As The Daily Signal and 2nd Vote have revealed, corporate America is a major source of revenue for Planned Parenthood. While less than the half-billion in taxpayer dollars Planned Parenthood receives annually, corporate contributions made up a healthy piece of the $127 million in “excess revenue” the ostensible nonprofit received last year alone.
But while corporate America has been comfortable donating funds to Planned Parenthood for years, it has been far less willing to give—or even allow its employees to give—to religious charities.
As their gifts to an organization whose senior officials have been caught on video haggling over money for baby hearts, lungs and livers have come under fire, many of these corporations have begun to back away from their relationship with Planned Parenthood. Planned Parenthood even had to pre-empt the controversy by hiding the names of its corporate donors. Many of the companies sought to diminish the significance of their gifts to Planned Parenthood, explaining that the contributions were simply matching gifts for employee contributions through the company’s charitable campaign.
But if this kind of employee-directed donations is no big deal, why are religious charities often excluded?
Some of the companies matching employee gifts to Planned Parenthood are much more cautious with their money when it comes to religious nonprofits. Whether through exclusions of religious charities altogether or the application of religion and “sexual orientation” nondiscrimination rules to the employment practices of religious organizations, corporations often exclude the religious charities that are making a difference in our communities and our world.
For example, Pfizer has refused to match employee gifts to some charities because they are “religious.” But it has no problem donating to Planned Parenthood. Ben & Jerry’s gives to Planned Parenthood. And it will provide grants to charities its employees recommend to encourage “social change.” But not if they are “religious activities.”
Bath and Body Works funds Planned Parenthood (and Komen, which also provides grants to Planned Parenthood). But “religious or sectarian organizations” are generally excluded. It also imposes a broad “nondiscrimination” rule covering employment that would also exclude virtually any religious charity. Deutsche Bank will not match any employee gifts to a religious organization or to any organization that “promote[s] … religious causes.” But they will give to Planned Parenthood.
Whether through exclusions of religious charities altogether or the application of religion and “sexual orientation” nondiscrimination rules to the employment practices of religious organizations, corporations often exclude the religious charities that are making a difference in our communities and our world.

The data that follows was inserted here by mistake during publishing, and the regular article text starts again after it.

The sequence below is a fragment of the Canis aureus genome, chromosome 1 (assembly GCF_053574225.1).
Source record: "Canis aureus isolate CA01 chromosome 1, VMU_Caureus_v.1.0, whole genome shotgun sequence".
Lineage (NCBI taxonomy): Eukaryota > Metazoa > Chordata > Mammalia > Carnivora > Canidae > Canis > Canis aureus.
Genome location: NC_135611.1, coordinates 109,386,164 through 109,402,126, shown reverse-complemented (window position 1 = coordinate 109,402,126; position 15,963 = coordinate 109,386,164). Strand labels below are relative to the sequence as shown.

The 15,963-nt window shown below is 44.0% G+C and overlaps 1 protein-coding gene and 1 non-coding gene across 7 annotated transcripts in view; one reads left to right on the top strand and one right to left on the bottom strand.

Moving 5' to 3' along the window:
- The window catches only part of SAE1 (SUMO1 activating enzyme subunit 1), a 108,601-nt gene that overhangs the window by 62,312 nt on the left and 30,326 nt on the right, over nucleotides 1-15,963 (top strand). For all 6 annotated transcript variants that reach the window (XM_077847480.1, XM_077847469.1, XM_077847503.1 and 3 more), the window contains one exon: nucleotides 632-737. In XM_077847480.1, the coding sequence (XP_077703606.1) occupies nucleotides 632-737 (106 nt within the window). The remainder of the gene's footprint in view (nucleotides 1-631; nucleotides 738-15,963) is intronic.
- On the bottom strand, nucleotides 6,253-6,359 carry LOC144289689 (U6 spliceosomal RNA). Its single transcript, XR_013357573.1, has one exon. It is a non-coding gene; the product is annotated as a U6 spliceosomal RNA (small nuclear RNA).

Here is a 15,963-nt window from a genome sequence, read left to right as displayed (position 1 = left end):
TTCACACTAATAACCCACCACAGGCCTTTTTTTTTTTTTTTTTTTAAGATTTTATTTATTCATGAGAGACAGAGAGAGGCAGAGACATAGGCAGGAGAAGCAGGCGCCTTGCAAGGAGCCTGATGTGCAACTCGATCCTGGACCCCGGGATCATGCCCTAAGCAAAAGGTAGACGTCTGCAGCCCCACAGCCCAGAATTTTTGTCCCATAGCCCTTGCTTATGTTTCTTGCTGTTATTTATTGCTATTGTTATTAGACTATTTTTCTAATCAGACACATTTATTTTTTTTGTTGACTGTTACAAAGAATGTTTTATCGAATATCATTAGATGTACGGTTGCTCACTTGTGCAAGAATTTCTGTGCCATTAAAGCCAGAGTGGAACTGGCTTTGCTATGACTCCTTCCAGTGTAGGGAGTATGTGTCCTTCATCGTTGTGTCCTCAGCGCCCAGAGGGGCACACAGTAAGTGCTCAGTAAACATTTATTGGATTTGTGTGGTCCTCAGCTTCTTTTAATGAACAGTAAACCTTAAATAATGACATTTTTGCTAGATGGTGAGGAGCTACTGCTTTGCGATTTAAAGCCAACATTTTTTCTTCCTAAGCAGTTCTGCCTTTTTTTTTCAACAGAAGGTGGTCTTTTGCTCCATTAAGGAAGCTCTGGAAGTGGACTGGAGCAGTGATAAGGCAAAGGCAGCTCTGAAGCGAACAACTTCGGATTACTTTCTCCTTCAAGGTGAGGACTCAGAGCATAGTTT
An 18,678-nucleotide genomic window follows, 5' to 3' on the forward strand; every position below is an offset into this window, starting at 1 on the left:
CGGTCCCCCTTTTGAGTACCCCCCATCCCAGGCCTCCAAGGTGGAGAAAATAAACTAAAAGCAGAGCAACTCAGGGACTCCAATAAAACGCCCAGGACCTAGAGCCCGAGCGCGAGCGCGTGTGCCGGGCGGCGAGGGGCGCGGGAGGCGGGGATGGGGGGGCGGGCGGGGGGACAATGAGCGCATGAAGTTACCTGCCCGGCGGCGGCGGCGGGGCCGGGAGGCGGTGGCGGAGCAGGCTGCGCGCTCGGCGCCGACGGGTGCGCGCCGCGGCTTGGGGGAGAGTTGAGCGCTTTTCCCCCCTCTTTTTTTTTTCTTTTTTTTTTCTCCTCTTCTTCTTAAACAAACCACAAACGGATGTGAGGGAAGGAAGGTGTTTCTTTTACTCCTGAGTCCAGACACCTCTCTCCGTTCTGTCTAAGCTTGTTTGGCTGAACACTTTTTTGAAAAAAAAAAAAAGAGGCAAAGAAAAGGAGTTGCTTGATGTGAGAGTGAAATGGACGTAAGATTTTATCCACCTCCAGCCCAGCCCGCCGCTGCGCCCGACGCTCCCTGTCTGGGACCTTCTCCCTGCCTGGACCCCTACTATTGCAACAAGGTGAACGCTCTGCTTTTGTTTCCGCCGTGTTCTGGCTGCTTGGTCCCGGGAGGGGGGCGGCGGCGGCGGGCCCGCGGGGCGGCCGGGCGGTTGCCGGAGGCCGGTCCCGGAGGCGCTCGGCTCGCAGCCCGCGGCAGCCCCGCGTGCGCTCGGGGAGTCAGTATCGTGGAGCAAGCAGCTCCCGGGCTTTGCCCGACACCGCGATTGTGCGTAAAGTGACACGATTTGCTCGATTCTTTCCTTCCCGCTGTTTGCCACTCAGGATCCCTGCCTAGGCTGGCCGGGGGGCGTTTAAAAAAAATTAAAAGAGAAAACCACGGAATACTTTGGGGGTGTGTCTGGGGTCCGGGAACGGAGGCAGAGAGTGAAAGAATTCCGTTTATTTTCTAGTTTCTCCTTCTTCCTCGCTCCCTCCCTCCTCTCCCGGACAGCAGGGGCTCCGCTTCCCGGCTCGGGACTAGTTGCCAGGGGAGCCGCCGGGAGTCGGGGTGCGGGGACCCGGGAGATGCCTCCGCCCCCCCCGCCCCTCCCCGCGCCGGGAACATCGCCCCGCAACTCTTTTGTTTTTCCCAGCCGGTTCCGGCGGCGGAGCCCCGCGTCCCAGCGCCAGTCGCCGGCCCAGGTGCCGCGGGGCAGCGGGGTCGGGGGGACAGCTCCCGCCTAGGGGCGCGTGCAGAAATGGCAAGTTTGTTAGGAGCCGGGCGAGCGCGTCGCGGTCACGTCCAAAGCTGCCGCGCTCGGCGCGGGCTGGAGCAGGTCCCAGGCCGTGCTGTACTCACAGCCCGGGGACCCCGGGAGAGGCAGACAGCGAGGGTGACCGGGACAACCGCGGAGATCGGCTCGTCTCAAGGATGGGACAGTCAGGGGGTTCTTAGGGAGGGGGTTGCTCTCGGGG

Here and abroad Christian charities are serving the poor, feeding the hungry, providing immediate disaster relief and protecting the persecuted. Christian charities are among the most respected and effective charities in the world. They’re also right there in your community, from the Gospel Rescue Mission to the local pregnancy resource center. (Full disclosure: I serve on the board of directors of Christian Service Charities, a federation of Christian charities in workplace giving campaigns.)
These exclusions of religious charities have been struck down as unconstitutional when they are imposed by government workplace giving campaigns. But private companies are entitled to give to those charities they want to give to and exclude those they do not. They can even choose not to permit their employees to give through their workplace giving campaign to religious charities. But a company that matches its employees’ gifts to Planned Parenthood, but won’t do the same for an employee gift to a pregnancy resource center in their community, should explain why.
It is no answer that some might deem controversial a gift to a volunteer pregnancy center receiving no taxpayer dollars and serving the practical needs of a mother so that she can choose to keep her baby. Even before the last few weeks, there were plenty of reasons for a company to avoid aligning itself with Planned Parenthood. The videos of senior Planned Parenthood officials that are “disturbing” Americans across the political and ideological spectrum should just confirm that businesses should have nothing to do with the abortion giant.
It’s bad enough that these corporations are supporting an organization that holds a 40 percent share of America’s abortion market. It’s abhorrent that they would continue to do so in light of the revelations of Planned Parenthood’s trafficking in the body parts of unborn children.
That they would do so while simultaneously treating religious nonprofits aiding those in need as too controversial or unworthy of their support is conclusive proof they don’t deserve our support.